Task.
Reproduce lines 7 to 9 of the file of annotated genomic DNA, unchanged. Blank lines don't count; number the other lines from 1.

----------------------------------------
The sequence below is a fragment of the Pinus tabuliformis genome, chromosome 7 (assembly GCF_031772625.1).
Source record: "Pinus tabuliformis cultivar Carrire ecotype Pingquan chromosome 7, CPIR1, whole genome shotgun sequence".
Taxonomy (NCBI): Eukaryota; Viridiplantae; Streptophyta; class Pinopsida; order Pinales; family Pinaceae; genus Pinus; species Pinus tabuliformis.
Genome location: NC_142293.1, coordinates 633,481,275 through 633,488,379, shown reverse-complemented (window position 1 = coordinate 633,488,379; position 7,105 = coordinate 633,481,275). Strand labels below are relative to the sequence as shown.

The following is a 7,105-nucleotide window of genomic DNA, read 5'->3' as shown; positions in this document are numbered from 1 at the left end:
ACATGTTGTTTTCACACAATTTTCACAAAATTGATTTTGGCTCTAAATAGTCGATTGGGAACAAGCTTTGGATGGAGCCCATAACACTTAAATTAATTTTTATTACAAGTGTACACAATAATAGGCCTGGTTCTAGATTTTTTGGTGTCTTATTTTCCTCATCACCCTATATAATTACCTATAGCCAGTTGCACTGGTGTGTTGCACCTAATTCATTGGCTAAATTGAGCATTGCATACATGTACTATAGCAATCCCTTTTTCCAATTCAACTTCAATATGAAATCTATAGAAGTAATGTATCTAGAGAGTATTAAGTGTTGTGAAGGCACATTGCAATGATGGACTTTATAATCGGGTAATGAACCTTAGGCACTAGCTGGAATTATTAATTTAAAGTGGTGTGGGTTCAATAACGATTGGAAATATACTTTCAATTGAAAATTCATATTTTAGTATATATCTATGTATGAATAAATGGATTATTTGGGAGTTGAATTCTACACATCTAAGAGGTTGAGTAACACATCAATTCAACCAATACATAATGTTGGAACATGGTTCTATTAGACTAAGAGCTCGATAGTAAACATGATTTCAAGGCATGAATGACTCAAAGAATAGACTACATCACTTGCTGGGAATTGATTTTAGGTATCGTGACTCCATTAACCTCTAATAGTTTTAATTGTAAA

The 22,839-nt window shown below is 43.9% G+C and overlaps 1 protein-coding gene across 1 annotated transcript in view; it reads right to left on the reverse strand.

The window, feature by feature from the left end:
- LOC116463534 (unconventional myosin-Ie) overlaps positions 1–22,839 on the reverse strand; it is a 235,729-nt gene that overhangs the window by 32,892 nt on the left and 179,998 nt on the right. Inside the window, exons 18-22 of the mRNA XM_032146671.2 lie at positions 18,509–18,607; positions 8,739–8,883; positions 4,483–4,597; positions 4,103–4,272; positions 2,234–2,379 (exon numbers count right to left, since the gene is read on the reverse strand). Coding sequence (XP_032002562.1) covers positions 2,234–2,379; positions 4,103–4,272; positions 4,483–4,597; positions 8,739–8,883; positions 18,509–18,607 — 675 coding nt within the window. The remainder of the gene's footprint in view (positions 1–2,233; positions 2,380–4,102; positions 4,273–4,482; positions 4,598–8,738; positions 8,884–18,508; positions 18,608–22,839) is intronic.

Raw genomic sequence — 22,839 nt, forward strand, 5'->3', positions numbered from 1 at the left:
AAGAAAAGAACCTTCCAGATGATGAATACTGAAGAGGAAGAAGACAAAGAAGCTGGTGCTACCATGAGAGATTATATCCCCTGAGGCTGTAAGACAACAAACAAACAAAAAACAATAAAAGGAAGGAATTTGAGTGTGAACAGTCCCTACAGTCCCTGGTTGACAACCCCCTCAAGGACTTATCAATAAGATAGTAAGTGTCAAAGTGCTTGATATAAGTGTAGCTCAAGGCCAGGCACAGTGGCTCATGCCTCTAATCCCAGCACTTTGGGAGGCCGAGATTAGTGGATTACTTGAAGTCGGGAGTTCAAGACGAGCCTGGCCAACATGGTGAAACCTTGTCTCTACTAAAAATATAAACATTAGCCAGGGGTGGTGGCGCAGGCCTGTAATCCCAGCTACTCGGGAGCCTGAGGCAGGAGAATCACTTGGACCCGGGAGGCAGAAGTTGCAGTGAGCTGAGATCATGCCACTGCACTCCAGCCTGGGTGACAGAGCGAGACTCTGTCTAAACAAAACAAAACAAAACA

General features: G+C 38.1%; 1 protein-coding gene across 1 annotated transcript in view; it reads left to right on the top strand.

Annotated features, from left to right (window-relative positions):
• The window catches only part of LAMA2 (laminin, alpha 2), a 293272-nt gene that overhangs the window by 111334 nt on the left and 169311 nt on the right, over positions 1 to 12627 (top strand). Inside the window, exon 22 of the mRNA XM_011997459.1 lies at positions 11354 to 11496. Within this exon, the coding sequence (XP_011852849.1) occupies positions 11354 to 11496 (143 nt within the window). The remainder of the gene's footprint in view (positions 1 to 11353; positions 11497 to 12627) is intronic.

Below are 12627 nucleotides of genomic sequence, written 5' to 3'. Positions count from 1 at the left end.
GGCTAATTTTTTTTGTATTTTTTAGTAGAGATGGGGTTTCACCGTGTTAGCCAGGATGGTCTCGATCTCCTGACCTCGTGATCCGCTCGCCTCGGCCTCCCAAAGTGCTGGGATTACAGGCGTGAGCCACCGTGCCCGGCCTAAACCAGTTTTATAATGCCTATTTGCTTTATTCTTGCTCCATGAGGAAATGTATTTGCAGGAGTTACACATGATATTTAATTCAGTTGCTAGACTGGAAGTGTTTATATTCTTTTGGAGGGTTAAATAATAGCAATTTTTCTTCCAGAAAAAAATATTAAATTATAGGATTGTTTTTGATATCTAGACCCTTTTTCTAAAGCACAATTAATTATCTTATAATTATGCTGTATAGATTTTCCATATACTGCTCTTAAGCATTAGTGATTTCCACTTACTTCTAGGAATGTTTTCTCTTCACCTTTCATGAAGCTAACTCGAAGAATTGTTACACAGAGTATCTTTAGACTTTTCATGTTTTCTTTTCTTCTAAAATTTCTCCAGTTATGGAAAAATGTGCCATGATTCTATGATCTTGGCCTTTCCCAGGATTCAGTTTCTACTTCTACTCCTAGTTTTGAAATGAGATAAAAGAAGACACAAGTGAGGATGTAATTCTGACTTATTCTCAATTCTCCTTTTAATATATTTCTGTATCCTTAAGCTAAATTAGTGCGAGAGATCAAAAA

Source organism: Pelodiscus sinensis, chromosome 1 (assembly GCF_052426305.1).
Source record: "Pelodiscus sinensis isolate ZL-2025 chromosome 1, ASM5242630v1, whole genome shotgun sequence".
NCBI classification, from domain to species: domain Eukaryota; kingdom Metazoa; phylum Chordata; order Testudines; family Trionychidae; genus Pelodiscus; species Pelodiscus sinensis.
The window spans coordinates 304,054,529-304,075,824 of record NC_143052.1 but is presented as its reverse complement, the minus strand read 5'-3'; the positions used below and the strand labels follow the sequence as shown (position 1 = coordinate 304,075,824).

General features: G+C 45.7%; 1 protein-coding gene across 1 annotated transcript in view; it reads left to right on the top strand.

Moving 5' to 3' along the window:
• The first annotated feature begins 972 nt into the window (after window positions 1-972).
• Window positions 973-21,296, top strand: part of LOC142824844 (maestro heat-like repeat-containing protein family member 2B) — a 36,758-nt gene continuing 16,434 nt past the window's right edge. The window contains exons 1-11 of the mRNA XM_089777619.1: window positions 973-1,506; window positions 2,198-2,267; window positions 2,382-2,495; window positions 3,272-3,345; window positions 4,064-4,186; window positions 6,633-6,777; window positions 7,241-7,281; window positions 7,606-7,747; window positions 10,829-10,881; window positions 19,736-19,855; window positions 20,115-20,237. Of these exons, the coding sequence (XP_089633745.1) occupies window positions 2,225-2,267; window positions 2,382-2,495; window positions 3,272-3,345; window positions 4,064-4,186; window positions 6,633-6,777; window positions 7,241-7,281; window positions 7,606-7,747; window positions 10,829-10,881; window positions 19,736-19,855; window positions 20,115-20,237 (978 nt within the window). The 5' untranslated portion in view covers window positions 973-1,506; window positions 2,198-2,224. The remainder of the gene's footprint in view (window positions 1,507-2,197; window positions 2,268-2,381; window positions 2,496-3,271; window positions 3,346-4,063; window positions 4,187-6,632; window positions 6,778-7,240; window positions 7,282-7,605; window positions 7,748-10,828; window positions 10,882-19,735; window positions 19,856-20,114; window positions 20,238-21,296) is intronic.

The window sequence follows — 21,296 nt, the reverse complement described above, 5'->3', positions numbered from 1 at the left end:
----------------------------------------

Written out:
The 22,839-nt window shown below is 43.9% G+C and overlaps 1 protein-coding gene across 1 annotated transcript in view; it reads right to left on the reverse strand.

The window, feature by feature from the left end:
- LOC116463534 (unconventional myosin-Ie) overlaps positions 1–22,839 on the reverse strand; it is a 235,729-nt gene that overhangs the window by 32,892 nt on the left and 179,998 nt on the right. Inside the window, exons 18-22 of the mRNA XM_032146671.2 lie at positions 18,509–18,607; positions 8,739–8,883; positions 4,483–4,597; positions 4,103–4,272; positions 2,234–2,379 (exon numbers count right to left, since the gene is read on the reverse strand). Coding sequence (XP_032002562.1) covers positions 2,234–2,379; positions 4,103–4,272; positions 4,483–4,597; positions 8,739–8,883; positions 18,509–18,607 — 675 coding nt within the window. The remainder of the gene's footprint in view (positions 1–2,233; positions 2,380–4,102; positions 4,273–4,482; positions 4,598–8,738; positions 8,884–18,508; positions 18,608–22,839) is intronic.